MPIDR Working Paper
Sex differences in genetic associations with longevity in Han Chinese: sex-stratified genome-wide association study and polygenic risk score analysis
MPIDR Working Paper WP-2017-004, 37 pages.
Rostock, Max Planck Institute for Demographic Research (February 2017)
Based on sex-stratified genome-wide association study (GWAS) of Han Chinese, 2,178 centenarians and 2,299 middle-aged controls, we identified 11 male- and 12 female-specific independent loci that are significantly associated with longevity (P<10-5), replicated in independent North and South regions in one sex, but are not significant (P>0.05) in the other sex. We found that the association of rs60210535 at LINC00871 with longevity replicated well between Chinese females (P=4.6x10-5) and U.S. females (P=9.0x10-5), but was not significant in both Chinese and U.S. males (P>0.05). We discovered that 11 male-specific and 34 female-specific pathways are significantly associated with longevity (P<0.005, false discovery rate (FDR) <0.05). Male-specific pathways are enriched for inflammation and immunity genes, but female-specific pathways include tryptophan metabolic and PGC-1α pathways that converge to mitochondrial biogenesis. Polygenic risk score (PRS) analyses demonstrated that 11/12 male/female top loci (P<10-5 in one sex, P>0.05 in other sex), 44/58 male/female strong loci (10-5≤P<10-4 in one sex, P>0.4 or P>0.35 in other sex), and 191/311 male/female moderate loci (10-4≤P<10-3 in one sex, P>0.75 or P>0.7 in other sex) are jointly and highly associated with longevity exceeding a significance level P<10-8 in one sex, but not jointly associated with longevity in the other sex (P>0.05). Our integrated PRS and novel sex-specific genetic relative benefit/loss ratio analyses indicate that females’ genetic constitution favors longevity more than males’. Further interdisciplinary collaborative efforts are warranted, such as replications from other populations, international meta-analyses with much larger sample size, lab tests, and in silico functional validations.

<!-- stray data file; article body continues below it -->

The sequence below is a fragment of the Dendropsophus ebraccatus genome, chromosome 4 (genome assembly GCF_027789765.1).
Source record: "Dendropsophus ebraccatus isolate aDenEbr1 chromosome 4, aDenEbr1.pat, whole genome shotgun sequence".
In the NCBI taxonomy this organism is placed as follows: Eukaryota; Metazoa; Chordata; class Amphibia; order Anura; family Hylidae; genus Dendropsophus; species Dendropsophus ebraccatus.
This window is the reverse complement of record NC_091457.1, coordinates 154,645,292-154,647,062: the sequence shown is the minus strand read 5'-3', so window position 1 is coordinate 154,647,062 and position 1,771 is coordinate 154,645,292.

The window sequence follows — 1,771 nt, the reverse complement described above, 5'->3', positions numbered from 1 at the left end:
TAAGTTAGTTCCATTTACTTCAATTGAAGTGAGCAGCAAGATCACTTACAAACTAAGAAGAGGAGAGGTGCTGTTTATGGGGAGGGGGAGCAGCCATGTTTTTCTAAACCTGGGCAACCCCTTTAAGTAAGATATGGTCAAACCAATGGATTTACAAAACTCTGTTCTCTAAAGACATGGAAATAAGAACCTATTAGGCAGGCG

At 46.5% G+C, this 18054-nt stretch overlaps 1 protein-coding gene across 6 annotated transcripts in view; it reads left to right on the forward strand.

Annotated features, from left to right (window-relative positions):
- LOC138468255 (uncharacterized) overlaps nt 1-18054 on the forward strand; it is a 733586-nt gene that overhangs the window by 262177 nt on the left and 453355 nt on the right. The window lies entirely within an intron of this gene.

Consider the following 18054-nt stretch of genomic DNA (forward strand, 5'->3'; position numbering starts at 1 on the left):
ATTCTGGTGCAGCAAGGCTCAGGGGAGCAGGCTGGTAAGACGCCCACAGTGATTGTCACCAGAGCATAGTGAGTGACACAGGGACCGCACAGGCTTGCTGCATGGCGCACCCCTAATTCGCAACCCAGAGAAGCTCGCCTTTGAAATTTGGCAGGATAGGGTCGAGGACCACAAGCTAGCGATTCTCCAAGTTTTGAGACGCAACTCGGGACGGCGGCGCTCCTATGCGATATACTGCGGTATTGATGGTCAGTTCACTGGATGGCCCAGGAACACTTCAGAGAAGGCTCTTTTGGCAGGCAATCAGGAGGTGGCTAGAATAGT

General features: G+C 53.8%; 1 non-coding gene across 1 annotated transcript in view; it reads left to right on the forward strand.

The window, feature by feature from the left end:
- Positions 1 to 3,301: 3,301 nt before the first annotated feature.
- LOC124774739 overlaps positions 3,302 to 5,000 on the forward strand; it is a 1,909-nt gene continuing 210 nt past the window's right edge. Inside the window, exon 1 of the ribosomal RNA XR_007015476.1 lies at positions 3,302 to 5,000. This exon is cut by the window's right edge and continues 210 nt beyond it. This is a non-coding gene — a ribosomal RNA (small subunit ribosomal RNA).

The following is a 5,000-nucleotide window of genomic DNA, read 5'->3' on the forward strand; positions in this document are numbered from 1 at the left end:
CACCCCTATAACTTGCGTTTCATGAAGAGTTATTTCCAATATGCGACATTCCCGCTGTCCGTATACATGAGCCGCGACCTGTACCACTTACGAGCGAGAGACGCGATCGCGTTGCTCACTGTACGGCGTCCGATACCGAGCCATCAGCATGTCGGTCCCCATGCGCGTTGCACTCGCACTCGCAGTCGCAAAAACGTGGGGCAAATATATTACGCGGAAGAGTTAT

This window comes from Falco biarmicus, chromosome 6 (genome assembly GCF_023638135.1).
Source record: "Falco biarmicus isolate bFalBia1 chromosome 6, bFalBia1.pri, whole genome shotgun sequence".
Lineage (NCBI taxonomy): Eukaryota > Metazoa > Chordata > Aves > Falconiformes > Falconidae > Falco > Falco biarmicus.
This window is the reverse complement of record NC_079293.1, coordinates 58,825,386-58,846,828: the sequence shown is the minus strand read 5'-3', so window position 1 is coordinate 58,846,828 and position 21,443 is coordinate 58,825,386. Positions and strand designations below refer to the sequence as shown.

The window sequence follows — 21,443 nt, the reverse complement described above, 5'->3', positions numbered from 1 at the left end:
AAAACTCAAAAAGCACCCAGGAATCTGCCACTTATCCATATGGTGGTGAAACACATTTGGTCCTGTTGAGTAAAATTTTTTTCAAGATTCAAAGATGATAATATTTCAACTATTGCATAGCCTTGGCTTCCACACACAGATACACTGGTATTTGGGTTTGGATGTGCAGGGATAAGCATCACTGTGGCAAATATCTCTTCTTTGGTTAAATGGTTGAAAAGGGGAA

Significance Statement: On average, women live significantly longer lives than men but they have lower physical performance and more adverse health outcomes at older ages compared to men: patterns that signify the male-female health-survival paradox (1). Research on sex differences in health and mortality has proliferated, but has yet to achieve a good understanding of the effects of genetic variants on the sex gap in longevity and health. Based on sex-stratified genome-wide association analysis (GWAS) of Han Chinese including centenarians with a sample size 2.7 times as large as other published largest single GWAS on longevity involving centenarians (2), the present study aims to contribute a better understanding of sex differences in genetic associations with longevity.